Jill Lepore took on what was dubbed “a very modest topic.” Her presentation was on the meaning of life. Throughout her segment, Lepore brought us through the history of board games about life with her starting point being Checkers, created by Milton Bradley who was a Harvard drop-out. This original checkers set had a board with half of the squares containing different events in the typical life of a person starting from infancy. She compared this to older games like the Indian “Game of Knowledge,” which later became “Snakes and Ladders,” and later “Chutes and Ladders.” And she brought us to the many evolutions of the game called “Life,” for which the main goal is to make money. In the end, she concluded that board games have changed as our conception of life has changed. And she thought big by challenging us to think of what our board game of life might look like.
Stephen Geenblatt presented to those gathered in Sanders Theater his thoughts about “Speaking with the Dead.” By giving us the examples of so many hundreds of words that Oxford Dictionary credits to Shakespeare, particularly in Hamlet, Professor Greenblatt was able to covey how important it was to connect with those that have passed on through that which they say, write, and create. It is through literary works much like Hamlet that we are able to see the dead more clearly and come to understand them as people more fully.
Finally, Kaia Stern gave an exhilarating speech entitled “Act Big: Dare to See.” In this final segment of the night, Professor Stern recounted for the audience her many experiences in prisons and the kinds of dehumanizing behaviors that happen there and all around the world. She even expressed her concern that today more than one in thirty-one people are imprisoned in the United States. Stern may have been one of the most compelling of all of the speakers in her call for Harvard students to make a difference and to stop such injustices from happening. She very boldly stated at the end: “What will you do in the face of dehumanizing behavior?”
Here’s what I told them about the purpose of the event:
Current Harvard Senior Peter Davis came up with the idea of Harvard Thinks Big just three years ago, and it has been a success ever since. Davis says that he believes that professors should share their talents and ideas with Harvard students. He sees Harvard Thinks Big as an opportunity for students to think about the problems of our day in a whole new light. In a sense, he wants Harvard students to think big.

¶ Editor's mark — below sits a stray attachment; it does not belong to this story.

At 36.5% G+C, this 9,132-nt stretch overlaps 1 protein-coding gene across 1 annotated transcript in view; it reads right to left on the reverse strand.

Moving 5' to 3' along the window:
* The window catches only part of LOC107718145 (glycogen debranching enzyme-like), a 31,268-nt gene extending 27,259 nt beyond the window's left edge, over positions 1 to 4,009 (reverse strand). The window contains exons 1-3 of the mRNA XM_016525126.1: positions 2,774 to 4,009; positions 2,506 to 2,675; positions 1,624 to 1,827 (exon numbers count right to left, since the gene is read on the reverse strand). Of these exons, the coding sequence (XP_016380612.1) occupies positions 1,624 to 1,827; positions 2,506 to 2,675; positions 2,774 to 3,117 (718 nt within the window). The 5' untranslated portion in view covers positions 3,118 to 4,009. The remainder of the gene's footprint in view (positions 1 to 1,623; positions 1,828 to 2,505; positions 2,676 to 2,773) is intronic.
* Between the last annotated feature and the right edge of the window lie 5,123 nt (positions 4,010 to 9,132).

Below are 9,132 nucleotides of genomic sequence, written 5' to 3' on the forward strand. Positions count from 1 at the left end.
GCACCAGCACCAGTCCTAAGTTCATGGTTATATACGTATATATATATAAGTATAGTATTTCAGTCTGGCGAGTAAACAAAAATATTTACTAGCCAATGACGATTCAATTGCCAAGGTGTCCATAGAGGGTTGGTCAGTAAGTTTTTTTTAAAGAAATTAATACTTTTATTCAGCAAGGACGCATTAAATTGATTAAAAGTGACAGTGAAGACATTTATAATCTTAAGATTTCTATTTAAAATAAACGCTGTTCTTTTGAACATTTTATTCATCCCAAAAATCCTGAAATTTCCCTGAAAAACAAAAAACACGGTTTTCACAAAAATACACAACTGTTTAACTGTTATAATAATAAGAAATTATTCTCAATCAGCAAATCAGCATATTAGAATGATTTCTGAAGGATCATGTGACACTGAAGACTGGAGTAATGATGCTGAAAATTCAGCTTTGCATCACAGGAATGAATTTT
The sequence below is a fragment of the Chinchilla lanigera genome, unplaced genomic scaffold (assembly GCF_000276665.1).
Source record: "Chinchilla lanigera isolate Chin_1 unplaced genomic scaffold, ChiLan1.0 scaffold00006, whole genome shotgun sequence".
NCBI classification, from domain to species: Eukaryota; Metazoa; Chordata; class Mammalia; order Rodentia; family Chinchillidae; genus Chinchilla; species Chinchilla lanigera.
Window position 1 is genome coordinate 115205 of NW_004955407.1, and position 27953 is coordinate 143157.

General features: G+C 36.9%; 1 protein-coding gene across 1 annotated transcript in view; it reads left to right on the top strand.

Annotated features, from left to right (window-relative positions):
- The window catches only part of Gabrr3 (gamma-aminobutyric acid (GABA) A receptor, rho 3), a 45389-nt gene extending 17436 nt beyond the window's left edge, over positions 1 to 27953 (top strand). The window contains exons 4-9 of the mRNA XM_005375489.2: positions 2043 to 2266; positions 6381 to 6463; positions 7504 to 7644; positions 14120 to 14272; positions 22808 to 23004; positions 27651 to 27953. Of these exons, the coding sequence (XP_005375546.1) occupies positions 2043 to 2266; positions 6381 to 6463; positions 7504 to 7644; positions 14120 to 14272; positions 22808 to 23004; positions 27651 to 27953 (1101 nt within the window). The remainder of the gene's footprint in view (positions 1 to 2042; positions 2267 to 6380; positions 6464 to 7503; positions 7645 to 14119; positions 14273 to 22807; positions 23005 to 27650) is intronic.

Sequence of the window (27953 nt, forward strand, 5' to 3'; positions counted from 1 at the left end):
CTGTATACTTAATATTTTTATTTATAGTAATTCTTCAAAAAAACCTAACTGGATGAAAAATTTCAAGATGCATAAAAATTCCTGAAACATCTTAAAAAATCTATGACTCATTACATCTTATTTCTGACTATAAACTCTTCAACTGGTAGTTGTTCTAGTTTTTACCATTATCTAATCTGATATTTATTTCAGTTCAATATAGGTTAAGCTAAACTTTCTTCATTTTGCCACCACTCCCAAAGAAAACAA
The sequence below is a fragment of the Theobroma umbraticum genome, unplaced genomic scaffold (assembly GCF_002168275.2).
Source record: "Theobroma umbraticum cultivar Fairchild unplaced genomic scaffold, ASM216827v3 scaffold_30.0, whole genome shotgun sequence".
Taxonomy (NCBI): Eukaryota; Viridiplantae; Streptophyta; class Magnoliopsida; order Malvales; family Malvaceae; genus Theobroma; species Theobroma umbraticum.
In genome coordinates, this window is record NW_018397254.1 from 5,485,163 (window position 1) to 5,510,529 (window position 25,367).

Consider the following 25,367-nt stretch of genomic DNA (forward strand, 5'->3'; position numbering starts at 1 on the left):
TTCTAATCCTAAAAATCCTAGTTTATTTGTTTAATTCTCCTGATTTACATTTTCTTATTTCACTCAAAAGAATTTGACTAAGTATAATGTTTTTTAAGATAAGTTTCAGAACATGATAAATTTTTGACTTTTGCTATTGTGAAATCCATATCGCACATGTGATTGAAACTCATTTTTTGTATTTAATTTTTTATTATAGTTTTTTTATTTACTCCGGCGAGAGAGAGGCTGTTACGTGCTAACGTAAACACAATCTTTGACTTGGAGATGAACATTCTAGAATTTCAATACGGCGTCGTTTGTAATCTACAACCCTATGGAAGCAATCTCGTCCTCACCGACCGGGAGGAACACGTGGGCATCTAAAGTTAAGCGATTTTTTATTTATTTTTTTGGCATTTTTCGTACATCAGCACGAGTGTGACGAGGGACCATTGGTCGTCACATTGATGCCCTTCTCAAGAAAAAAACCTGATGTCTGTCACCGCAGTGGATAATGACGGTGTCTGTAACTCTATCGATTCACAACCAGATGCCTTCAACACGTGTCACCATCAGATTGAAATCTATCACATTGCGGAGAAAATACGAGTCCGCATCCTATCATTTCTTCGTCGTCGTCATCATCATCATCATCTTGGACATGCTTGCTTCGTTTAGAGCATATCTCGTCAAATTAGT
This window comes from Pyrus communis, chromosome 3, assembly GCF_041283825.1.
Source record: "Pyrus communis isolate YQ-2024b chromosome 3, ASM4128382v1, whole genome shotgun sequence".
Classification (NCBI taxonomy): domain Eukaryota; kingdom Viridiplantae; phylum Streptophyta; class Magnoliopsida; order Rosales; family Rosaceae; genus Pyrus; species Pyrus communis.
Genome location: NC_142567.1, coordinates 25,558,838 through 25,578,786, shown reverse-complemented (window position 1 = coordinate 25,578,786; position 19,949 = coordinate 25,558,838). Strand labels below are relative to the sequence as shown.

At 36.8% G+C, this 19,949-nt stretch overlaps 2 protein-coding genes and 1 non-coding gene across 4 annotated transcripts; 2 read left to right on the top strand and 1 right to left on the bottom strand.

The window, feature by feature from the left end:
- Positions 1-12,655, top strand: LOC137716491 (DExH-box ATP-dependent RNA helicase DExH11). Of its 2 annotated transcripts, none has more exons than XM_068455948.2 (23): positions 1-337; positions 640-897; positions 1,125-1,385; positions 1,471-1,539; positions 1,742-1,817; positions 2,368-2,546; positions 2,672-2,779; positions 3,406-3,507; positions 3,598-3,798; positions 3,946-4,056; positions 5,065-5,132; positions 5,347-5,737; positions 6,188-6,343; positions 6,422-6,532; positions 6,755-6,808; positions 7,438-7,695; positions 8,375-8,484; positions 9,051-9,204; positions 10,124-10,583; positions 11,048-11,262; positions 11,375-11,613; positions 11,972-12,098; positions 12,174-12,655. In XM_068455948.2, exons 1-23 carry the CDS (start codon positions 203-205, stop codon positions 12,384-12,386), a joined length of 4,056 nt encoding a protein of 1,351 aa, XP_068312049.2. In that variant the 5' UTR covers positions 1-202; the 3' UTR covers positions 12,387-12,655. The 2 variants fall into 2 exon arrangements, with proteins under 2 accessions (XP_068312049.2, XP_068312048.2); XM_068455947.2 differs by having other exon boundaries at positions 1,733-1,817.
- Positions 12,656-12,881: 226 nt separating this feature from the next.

As Harvard President Drew Faust stated in a video introduction to the show, “Harvard faculty are heirs to the great innovators of Harvard University.” President Faust was spot on when she called on the faculty at Harvard to be as innovative as possible and to engage in the kind of grand thinking that Harvard is renowned for.
Peter Davis put it best when he said that the goal of Harvard Thinks Big is to bring these grand “ideas back to the center of undergraduate life.”
Here’s the original promo video for the event:
And here’s one of the more popular talks, by Professor Jill Lepore on the history of the board game Life:
A problem as complex and potentially intractable as climate change demands equally big solutions. At the first Harvard Thinks Green on Thursday, six Harvard professors gathered at Sanders Theatre to provide just that kind of thinking.
The event was meant to tap into the “original fundamental reason why we are all here on campus for four years: ideas,” said Peter Davis, a senior who co-foundedHarvard Thinks Big, which co-sponsored the event with the Office for Sustainability and the Center for the Environment. At Harvard, students have the opportunity “to propose them and play around with them and fight against them and to sometimes even work to implement them.”
Their ideas, which touched on corners of society from science and medicine to politics and urban planning, made it clear that reversing the declining health of the environment can’t be left to any one group.
Harvard Thinks Big, our annual event for bringing together all-star professors for one night to share their big ideas, has lived to see another year. Harvard Thinks Big 2 was covered by The Harvard Crimson:
Davis said he was delighted with what he referred to as the increased legitimacy of this year’s Harvard Thinks Big, and that he hopes to make the event a new Harvard
Harvard Thinks Big is a symposium of ten of Harvard’s most renowned professors that come to speak about the one thing they are most passionate about in ten minutes or less. Richard Beaudoin, Lecturer on Music, makes his presentation. Jon Chase/Harvard Staff Photographer